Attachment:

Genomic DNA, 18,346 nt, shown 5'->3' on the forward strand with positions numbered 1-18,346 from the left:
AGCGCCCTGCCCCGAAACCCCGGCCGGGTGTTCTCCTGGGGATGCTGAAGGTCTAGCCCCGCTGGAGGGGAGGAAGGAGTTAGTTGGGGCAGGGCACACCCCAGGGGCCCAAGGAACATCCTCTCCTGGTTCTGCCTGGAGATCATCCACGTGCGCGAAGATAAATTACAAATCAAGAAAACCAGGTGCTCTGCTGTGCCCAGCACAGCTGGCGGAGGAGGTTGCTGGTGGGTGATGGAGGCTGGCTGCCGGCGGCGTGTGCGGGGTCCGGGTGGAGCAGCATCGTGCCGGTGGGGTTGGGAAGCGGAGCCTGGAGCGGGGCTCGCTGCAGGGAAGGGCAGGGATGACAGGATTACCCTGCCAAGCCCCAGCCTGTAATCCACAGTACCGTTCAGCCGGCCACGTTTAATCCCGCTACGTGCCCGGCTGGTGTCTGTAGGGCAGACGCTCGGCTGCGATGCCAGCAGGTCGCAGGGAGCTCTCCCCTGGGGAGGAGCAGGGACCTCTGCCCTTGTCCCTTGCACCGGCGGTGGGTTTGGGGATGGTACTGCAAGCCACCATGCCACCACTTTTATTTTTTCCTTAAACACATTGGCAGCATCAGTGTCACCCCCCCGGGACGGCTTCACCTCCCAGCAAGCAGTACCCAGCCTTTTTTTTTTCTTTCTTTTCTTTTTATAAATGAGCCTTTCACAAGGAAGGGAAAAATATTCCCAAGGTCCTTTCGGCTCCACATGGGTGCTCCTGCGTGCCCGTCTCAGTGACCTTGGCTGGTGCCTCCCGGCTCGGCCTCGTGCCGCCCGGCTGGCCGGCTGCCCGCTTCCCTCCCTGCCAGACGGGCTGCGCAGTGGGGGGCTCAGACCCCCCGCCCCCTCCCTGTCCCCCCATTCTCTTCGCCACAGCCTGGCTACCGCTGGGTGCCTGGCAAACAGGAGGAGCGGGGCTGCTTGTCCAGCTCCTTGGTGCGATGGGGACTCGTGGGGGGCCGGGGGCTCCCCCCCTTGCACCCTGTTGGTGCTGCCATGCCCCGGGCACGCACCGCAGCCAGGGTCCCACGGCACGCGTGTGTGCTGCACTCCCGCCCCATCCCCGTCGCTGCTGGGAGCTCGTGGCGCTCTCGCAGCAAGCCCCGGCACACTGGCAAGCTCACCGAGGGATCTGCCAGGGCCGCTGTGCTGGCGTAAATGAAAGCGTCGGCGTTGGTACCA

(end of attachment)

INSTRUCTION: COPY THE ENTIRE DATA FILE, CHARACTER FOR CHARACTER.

Genomic DNA, 18,346 nt, shown 5'->3' on the forward strand with positions numbered 1-18,346 from the left:
AGCGCCCTGCCCCGAAACCCCGGCCGGGTGTTCTCCTGGGGATGCTGAAGGTCTAGCCCCGCTGGAGGGGAGGAAGGAGTTAGTTGGGGCAGGGCACACCCCAGGGGCCCAAGGAACATCCTCTCCTGGTTCTGCCTGGAGATCATCCACGTGCGCGAAGATAAATTACAAATCAAGAAAACCAGGTGCTCTGCTGTGCCCAGCACAGCTGGCGGAGGAGGTTGCTGGTGGGTGATGGAGGCTGGCTGCCGGCGGCGTGTGCGGGGTCCGGGTGGAGCAGCATCGTGCCGGTGGGGTTGGGAAGCGGAGCCTGGAGCGGGGCTCGCTGCAGGGAAGGGCAGGGATGACAGGATTACCCTGCCAAGCCCCAGCCTGTAATCCACAGTACCGTTCAGCCGGCCACGTTTAATCCCGCTACGTGCCCGGCTGGTGTCTGTAGGGCAGACGCTCGGCTGCGATGCCAGCAGGTCGCAGGGAGCTCTCCCCTGGGGAGGAGCAGGGACCTCTGCCCTTGTCCCTTGCACCGGCGGTGGGTTTGGGGATGGTACTGCAAGCCACCATGCCACCACTTTTATTTTTTCCTTAAACACATTGGCAGCATCAGTGTCACCCCCCCGGGACGGCTTCACCTCCCAGCAAGCAGTACCCAGCCTTTTTTTTTTCTTTCTTTTCTTTTTATAAATGAGCCTTTCACAAGGAAGGGAAAAATATTCCCAAGGTCCTTTCGGCTCCACATGGGTGCTCCTGCGTGCCCGTCTCAGTGACCTTGGCTGGTGCCTCCCGGCTCGGCCTCGTGCCGCCCGGCTGGCCGGCTGCCCGCTTCCCTCCCTGCCAGACGGGCTGCGCAGTGGGGGGCTCAGACCCCCCGCCCCCTCCCTGTCCCCCCATTCTCTTCGCCACAGCCTGGCTACCGCTGGGTGCCTGGCAAACAGGAGGAGCGGGGCTGCTTGTCCAGCTCCTTGGTGCGATGGGGACTCGTGGGGGGCCGGGGGCTCCCCCCCTTGCACCCTGTTGGTGCTGCCATGCCCCGGGCACGCACCGCAGCCAGGGTCCCACGGCACGCGTGTGTGCTGCACTCCCGCCCCATCCCCGTCGCTGCTGGGAGCTCGTGGCGCTCTCGCAGCAAGCCCCGGCACACTGGCAAGCTCACCGAGGGATCTGCCAGGGCCGCTGTGCTGGCGTAAATGAAAGCGTCGGCGTTGGTACCA